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HealthInfo Canterbury

Living with ulnar nerve compression

If your ulnar nerve compression is quite mild, you are unlikely to need surgery. Instead, treatment will involve changing the way you do things and getting help from health professionals such as your GP and a hand therapist. This is often called conservative treatment.

What can I do about ulnar nerve compression?

Avoid, or cut down on activities that make it worse.

If your ulnar nerve is compressed at your elbow, avoid leaning on your bent elbow, or any activities that involve keeping your elbow bent (such as holding a phone to your ear or folding your arms). Also avoid anything that makes you repetitively bend and straighten your arm.

Putting a soft foam elbow pad over your elbow crease may help you to avoid absent-mindedly bending and leaning on your elbow.

Keeping your arms straight while sleeping is likely to make a big difference, as most people sleep with their elbows bent. You could try bandaging a small towel around your arm to stop you from bending it while you are asleep.

If your ulnar nerve is compressed at your wrist you could consider wearing padded gloves when doing any activity that involves gripping or putting pressure on your hands. You could also try padding your bicycle handlebars.

Sometimes repetitive heavy tasks at work cause ulnar nerve compression at your wrist, so you might need to change the way you do things. If your symptoms are very disabling, or continue for a long time, you may have to consider changing your job.

Who can help?

Your GP

Your GP will be able to treat and help you manage any underlying conditions that may be making your ulnar nerve compression worse. These include several conditions (such as fluid retention, rheumatoid arthritis, and osteoarthritis), and connective tissue diseases (such as Sjogren syndrome and lupus).

They can also provide appropriate pain relief.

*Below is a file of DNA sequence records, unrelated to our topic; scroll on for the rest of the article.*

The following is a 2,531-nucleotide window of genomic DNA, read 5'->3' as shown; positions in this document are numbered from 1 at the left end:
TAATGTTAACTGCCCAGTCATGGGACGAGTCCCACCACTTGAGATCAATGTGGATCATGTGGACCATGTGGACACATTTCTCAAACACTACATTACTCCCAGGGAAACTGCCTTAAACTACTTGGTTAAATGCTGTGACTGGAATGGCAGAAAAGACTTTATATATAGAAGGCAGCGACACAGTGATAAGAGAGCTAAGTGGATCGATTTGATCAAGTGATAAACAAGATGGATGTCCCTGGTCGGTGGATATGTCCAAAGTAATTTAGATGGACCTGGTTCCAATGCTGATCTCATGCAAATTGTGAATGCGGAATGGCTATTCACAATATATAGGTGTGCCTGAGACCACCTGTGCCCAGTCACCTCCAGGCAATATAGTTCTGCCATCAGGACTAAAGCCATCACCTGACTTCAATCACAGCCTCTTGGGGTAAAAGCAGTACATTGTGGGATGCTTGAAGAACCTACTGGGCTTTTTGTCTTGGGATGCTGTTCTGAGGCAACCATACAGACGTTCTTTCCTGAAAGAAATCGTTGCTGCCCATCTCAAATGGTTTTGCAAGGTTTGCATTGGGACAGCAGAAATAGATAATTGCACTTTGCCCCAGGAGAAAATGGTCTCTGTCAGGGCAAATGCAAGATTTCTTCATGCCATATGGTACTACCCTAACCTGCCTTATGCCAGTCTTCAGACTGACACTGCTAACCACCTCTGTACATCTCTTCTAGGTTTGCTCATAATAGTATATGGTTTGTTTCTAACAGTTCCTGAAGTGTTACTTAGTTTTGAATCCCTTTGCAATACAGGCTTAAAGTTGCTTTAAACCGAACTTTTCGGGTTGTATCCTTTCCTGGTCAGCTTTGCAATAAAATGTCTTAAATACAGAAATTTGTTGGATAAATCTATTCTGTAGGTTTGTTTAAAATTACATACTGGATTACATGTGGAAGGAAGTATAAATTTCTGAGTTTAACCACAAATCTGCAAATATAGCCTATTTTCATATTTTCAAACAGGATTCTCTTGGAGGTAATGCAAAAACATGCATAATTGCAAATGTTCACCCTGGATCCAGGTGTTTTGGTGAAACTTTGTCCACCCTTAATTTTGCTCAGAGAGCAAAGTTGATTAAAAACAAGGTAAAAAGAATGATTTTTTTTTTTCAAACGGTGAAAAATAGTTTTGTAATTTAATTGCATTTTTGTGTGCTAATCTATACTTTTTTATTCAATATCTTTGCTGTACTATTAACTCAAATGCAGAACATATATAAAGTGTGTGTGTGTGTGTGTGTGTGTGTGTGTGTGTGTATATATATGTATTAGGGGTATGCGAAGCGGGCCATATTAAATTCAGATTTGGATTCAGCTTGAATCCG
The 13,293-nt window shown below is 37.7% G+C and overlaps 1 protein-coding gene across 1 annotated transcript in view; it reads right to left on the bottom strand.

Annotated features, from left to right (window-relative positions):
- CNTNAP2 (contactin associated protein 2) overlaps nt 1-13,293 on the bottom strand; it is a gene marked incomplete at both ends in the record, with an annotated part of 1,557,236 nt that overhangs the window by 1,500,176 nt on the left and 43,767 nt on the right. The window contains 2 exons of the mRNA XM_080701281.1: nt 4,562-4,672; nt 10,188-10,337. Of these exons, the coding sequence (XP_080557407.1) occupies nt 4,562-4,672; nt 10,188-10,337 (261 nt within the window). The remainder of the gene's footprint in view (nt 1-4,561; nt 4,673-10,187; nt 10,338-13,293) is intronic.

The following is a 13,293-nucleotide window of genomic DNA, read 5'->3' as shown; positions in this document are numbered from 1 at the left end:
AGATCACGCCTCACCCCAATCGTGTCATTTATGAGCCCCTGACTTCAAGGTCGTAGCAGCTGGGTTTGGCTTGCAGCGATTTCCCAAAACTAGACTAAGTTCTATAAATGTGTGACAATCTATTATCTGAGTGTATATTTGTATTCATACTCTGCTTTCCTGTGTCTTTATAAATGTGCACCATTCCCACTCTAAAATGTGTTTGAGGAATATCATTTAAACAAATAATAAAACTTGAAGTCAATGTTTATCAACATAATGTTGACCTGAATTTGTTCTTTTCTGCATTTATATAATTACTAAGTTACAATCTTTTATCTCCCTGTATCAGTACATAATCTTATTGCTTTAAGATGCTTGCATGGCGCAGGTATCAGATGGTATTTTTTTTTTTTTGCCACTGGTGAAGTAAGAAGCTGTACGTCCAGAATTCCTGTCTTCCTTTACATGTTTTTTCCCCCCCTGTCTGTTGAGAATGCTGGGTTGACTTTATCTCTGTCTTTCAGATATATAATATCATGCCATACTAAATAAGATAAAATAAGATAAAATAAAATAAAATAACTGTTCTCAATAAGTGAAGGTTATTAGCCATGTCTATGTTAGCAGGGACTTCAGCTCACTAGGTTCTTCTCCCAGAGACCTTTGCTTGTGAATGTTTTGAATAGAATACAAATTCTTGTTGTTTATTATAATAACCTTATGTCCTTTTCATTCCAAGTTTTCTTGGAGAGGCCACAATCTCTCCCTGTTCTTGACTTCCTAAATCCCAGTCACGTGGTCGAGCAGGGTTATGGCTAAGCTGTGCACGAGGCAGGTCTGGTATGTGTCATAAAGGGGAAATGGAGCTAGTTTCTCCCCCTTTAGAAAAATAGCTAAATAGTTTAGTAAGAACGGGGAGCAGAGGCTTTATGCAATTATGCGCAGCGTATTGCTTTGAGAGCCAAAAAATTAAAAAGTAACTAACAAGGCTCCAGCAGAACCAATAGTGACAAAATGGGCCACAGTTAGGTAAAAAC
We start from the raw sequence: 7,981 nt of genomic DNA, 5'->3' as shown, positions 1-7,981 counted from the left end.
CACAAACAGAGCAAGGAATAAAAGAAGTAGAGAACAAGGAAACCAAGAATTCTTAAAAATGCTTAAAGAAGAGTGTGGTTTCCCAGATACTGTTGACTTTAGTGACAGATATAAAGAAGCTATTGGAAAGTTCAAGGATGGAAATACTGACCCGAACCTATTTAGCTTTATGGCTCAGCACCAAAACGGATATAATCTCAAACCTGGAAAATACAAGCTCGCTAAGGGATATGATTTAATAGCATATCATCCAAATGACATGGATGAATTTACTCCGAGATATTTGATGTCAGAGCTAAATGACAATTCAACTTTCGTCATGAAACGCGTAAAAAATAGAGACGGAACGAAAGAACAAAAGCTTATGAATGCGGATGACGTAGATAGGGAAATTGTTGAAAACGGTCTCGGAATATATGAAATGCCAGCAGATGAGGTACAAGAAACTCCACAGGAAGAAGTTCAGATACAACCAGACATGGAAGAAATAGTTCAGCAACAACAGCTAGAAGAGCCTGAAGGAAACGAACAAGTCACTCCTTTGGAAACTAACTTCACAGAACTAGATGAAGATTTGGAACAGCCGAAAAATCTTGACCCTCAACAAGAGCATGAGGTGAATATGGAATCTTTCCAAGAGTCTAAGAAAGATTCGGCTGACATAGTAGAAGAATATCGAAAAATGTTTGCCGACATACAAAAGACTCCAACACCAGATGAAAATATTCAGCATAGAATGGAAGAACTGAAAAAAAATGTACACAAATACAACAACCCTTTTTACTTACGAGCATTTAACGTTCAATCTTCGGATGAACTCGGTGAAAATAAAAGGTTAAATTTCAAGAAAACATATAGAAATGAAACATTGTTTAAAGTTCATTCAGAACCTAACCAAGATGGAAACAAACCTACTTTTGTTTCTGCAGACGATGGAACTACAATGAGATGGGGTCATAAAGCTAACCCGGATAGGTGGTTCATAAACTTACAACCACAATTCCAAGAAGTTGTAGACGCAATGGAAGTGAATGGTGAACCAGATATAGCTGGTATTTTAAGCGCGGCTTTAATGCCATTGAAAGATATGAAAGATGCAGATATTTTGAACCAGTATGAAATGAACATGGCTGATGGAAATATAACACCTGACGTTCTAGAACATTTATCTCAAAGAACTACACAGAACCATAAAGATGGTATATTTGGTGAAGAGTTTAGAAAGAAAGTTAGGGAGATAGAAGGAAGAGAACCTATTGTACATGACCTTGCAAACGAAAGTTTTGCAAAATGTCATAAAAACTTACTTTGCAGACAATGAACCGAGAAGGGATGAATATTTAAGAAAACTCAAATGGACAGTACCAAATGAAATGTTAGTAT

If you need help finding a GP, you can use this link.

A hand therapist

If your ulnar nerve is compressed at the elbow a hand therapist can provide you with a properly fitted elbow splint, which will help you to keep your elbow straight. A splint should comfortably stop you from fully bending your elbow, instead keeping it slightly bent. Wearing a splint for up to three months, at night and as often as possible during the day, can often stop your symptoms.

A hand therapist can also help you to identify what activities make your symptoms worse, and how to change the way you do them.

Seeing a hand therapist is likely to make a real difference if you have ulnar nerve compression, but publicly funded hand therapy is available only to hospital patients, so you will have to pay for treatment. ACC may help with the cost of treatment if an injury caused ulnar nerve compression. You can find a private hand therapist on the Association of Hand Therapists website.

Plastic surgeon or orthopaedic surgeon

If surgery is likely to help, your GP can refer you to the Christchurch Hospital plastic surgery or orthopaedic surgery departments.

Or you could choose to pay to see a private plastic surgeon, private orthopaedic surgeon, or private neurosurgeon.

On the next page: Surgery for ulnar nerve compression

Written by HealthInfo clinical advisers. Endorsed by clinical directors, Orthopaedics Department and Plastics Department, Canterbury DHB. Page created May 2017.

Sources

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Review key: HIWAH-240323